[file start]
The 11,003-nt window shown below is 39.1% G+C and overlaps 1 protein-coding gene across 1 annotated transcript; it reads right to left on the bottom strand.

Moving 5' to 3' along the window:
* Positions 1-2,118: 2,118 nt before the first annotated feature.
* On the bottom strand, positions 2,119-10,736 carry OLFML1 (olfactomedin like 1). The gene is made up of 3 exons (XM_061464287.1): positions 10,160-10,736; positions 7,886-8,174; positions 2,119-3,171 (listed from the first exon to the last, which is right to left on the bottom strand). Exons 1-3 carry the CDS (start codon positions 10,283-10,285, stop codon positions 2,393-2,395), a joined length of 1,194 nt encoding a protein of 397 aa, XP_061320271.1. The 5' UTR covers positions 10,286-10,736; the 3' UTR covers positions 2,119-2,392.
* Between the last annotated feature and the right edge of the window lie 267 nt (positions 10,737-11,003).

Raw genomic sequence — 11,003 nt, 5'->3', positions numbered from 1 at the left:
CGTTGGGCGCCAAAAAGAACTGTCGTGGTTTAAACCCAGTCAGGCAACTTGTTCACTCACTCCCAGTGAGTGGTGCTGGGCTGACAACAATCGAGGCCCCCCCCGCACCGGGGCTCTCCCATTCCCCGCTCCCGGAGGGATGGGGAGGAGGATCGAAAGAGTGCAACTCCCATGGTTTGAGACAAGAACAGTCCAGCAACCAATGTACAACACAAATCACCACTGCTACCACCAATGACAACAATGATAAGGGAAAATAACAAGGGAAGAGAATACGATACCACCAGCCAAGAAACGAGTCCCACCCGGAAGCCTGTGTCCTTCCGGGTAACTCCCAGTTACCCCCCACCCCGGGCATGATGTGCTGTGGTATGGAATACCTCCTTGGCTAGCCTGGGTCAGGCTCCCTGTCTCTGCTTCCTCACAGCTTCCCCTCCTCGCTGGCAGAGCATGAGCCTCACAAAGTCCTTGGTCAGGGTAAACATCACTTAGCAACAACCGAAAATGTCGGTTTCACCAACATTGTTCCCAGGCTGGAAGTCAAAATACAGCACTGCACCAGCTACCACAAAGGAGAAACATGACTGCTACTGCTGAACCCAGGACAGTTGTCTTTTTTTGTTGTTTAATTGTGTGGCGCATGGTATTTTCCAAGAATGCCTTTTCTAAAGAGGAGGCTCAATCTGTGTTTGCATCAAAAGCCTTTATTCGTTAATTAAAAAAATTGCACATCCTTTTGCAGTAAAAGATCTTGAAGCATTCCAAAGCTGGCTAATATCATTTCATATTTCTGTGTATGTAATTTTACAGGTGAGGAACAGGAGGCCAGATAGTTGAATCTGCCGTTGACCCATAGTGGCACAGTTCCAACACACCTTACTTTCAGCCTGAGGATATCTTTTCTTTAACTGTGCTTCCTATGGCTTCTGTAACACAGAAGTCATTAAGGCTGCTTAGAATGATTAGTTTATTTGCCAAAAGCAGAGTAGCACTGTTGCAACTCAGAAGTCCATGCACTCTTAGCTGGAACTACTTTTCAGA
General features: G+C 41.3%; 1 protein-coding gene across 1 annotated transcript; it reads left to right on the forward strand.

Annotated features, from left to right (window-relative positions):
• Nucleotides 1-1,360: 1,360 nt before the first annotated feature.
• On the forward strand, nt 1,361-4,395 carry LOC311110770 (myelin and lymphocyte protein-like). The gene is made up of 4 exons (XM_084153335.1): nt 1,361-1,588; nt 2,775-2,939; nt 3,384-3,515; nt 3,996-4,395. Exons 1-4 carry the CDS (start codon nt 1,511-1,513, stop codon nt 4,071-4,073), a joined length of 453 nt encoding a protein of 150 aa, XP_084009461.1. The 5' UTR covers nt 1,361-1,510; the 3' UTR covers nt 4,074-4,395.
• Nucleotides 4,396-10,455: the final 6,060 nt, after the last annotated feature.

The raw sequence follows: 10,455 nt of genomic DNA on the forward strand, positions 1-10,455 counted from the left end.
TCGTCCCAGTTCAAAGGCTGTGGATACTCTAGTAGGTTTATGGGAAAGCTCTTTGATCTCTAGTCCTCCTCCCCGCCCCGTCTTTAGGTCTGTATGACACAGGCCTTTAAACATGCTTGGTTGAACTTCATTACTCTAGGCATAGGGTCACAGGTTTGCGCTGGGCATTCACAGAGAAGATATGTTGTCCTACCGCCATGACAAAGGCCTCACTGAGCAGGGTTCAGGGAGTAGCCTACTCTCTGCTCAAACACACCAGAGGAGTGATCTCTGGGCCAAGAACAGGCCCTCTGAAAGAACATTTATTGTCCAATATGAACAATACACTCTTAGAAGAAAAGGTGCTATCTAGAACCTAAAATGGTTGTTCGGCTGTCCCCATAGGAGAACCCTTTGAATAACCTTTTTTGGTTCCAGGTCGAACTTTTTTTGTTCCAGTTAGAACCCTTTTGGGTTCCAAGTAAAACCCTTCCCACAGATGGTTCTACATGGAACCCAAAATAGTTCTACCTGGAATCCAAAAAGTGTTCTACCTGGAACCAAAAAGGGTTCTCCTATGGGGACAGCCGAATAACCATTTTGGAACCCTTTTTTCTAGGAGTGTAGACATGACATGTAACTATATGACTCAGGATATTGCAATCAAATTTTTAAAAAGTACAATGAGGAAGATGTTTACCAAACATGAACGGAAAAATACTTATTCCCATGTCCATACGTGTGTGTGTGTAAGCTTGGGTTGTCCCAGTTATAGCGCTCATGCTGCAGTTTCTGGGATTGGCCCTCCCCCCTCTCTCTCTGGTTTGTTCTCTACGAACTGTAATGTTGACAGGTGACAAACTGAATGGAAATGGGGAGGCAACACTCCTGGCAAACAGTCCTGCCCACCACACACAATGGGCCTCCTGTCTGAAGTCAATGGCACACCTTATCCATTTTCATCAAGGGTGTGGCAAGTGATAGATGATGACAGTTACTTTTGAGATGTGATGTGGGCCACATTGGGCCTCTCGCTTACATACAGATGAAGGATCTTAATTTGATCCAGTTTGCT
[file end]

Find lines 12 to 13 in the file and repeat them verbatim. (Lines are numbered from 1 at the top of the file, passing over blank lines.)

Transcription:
• Nucleotides 4,396-10,455: the final 6,060 nt, after the last annotated feature.

The raw sequence follows: 10,455 nt of genomic DNA on the forward strand, positions 1-10,455 counted from the left end.